**ECS 170: Introduction to AI**

Instructor: Rao Vemuri

**Homework Assignment # 1** **(Submit in
hard copy format)**

**Due: 21 January 2003**

(100 points)

**This problem is based on Problem Formulation**

1. (20 points). The Cannibals-Missionaries Problem. Consider the problem of three cannibals and three edible missionaries seeking to cross a river in a boat that can hold at most two individuals and can be navigated by one or any combination of two individuals. Under no circumstances can the missionaries be outnumbered by the cannibals, anywhere.

This problem has been solved in a
variety of ways. For our problem, let the ordered pair (m, c) denote the number
of cannibals and missionaries on the first bank.

(a) Give your version of a solution to this problem by writing a sequence of
state transitions. Use the above cited ordered pair as the state and an arrow
to indicate a state transition.

(b) This problem is simple to solve once you have the correct representation.
One way of doing this is to represent the

states as discrete points in a two-dimensional m-c plane. Using m as the
abscissa and c as the ordinate, plot ALL the possible states. All these states
are NOT admissible; i. e. , some states are prohibited by the rules of the
problem. Identify the admissible states by solid circles (i. e., dots completely
filled) and inadmissible states by open circles.

(c) Now show on this diagram, every boat passage by a directed arrow. That is,
a transition, such as (3,3) --> (3,1) will be represented by a directed
arrow from (3,3) to (3,1). Show the complete solution by a sequence of directed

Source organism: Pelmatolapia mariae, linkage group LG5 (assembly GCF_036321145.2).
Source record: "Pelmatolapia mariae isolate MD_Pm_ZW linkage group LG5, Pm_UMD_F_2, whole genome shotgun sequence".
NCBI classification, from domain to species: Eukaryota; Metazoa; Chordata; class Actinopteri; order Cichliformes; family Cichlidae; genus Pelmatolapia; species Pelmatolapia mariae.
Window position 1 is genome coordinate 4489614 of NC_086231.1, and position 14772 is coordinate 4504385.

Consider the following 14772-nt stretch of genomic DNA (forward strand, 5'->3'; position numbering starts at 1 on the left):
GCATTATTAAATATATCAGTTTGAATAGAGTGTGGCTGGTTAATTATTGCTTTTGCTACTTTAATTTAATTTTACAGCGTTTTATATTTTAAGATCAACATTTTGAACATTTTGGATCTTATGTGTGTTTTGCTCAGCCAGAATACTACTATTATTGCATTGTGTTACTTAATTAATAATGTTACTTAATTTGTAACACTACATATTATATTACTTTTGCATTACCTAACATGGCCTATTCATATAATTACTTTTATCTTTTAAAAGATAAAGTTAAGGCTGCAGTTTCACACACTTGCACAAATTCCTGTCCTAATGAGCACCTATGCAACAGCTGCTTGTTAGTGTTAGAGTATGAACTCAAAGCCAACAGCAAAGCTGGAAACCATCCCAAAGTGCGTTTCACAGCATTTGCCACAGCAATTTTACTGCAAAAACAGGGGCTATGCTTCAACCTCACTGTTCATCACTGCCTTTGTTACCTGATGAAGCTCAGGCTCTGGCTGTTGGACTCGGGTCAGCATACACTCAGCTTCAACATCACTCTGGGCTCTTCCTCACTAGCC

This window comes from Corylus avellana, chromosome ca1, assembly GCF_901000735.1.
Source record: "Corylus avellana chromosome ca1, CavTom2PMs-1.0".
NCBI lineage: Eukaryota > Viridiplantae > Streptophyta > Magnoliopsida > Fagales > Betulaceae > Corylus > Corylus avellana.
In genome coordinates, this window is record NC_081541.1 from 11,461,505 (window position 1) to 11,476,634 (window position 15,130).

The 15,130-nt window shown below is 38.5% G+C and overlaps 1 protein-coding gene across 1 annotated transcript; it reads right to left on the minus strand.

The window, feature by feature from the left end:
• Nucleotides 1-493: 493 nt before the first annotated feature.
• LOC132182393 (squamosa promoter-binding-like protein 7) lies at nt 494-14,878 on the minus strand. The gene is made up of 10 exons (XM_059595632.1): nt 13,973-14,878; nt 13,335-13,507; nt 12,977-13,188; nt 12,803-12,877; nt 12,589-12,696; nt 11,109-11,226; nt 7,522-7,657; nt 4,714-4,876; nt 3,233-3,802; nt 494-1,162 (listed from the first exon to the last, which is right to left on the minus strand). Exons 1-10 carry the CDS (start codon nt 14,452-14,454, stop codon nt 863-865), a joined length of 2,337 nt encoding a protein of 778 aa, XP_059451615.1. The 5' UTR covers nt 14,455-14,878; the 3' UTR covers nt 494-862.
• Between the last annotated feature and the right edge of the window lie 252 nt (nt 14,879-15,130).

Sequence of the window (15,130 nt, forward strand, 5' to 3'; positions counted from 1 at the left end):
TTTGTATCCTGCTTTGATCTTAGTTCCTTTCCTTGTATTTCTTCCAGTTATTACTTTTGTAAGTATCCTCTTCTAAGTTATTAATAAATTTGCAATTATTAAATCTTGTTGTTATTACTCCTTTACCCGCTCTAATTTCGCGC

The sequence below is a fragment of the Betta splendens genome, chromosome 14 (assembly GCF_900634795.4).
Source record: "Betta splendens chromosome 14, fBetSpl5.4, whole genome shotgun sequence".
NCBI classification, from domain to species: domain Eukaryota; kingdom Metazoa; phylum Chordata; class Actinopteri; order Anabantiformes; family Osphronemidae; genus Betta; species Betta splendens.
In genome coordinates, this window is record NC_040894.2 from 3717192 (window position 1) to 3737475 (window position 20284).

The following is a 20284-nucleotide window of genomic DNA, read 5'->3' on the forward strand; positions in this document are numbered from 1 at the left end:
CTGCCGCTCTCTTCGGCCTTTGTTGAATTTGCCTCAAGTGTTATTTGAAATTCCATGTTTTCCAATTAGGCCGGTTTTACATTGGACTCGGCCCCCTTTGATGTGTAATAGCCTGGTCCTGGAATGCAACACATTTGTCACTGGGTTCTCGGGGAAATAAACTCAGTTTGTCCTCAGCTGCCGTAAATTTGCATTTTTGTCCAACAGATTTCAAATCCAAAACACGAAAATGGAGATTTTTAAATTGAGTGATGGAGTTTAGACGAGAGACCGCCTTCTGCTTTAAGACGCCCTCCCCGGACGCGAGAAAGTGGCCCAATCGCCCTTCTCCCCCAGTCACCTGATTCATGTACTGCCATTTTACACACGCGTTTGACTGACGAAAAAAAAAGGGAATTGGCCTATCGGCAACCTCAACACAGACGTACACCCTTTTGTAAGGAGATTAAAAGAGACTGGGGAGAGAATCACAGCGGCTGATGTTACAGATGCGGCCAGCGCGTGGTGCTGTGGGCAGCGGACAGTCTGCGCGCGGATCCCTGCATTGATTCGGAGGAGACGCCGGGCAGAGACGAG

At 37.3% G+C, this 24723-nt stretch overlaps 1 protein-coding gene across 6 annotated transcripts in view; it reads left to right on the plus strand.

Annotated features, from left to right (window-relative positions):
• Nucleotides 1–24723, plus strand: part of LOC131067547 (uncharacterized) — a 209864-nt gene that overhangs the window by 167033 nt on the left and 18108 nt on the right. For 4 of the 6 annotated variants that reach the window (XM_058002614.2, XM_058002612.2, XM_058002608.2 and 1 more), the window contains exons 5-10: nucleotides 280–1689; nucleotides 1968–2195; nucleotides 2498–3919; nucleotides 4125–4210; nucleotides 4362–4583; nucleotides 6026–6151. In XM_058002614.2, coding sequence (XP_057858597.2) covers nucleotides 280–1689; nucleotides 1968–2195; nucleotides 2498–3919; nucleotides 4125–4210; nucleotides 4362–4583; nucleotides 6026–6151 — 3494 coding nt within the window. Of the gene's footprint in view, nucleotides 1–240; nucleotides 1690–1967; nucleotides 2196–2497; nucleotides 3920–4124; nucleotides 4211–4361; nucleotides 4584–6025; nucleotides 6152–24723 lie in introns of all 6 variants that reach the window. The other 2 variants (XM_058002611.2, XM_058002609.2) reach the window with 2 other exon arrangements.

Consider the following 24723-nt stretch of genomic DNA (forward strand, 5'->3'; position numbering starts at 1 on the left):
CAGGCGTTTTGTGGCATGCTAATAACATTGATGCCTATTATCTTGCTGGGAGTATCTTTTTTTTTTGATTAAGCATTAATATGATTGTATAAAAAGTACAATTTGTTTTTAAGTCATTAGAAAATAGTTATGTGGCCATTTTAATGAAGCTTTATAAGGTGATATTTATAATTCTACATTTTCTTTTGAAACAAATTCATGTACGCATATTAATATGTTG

arrows.

**These problems are based on Search**

Consider a road map such as the one shown in Figure **(Ignore the arrows on the edges. They are not supposed to
be there)
**

2. (10 points) Draw a tree of all loop-free paths that is equivalent to the net shown above. When a node has more than one child, arrange them in alphabetical order.

2. (10 points) Show how DFS would search the net shown in the above figure

3. (10 points) Show how BFS would search the net shown in the above figure

4. (10 points) On page76 of the book, the authors said that they would not
consider the case of negative path costs. Suppose that a negative lower bound *c
*is placed on the cost of any given step (that is, negative costs are
allowed, but they cannot go below a specified *c*). Does this allow
uniform-cost search to avoid searching the whole tree? Explain in one or two
sentences.

5. (20 points) The GENERAL-SEARCH algorithm executes the following three
steps in the indicated order: goal test, generate, ordering function. It is a
shame to generate a node that is in fact a solution, but fail to recognize it
immediately because the ordering function fails to place it first in the queue.

(a) Write a version of GENERAL-SEARCH that tests each node as soon as it is
generated and stops immediately if it has found the goal.

(b) Show how GENERAL-SEARCH can be used unchanged to do this by giving it the proper
ordering function.

6 (10 points) Suppose that we run a greedy algorithm with *h (n) = - g(n).
*What sort of search does this greedy search emulate? Explain.

7. (10 points) Prove that IF the heuristic function *h* obeys the
triangle inequality, THEN the f-cost along any path in the search tree is
non-decreasing. (The triangle inequality says that the search cost from A to B
and B to C must not be less than the cost from A to C directly.)

Department of Computer Science

University of California at Davis

Davis, CA 95616-8562

Page last modified on 1/15/2003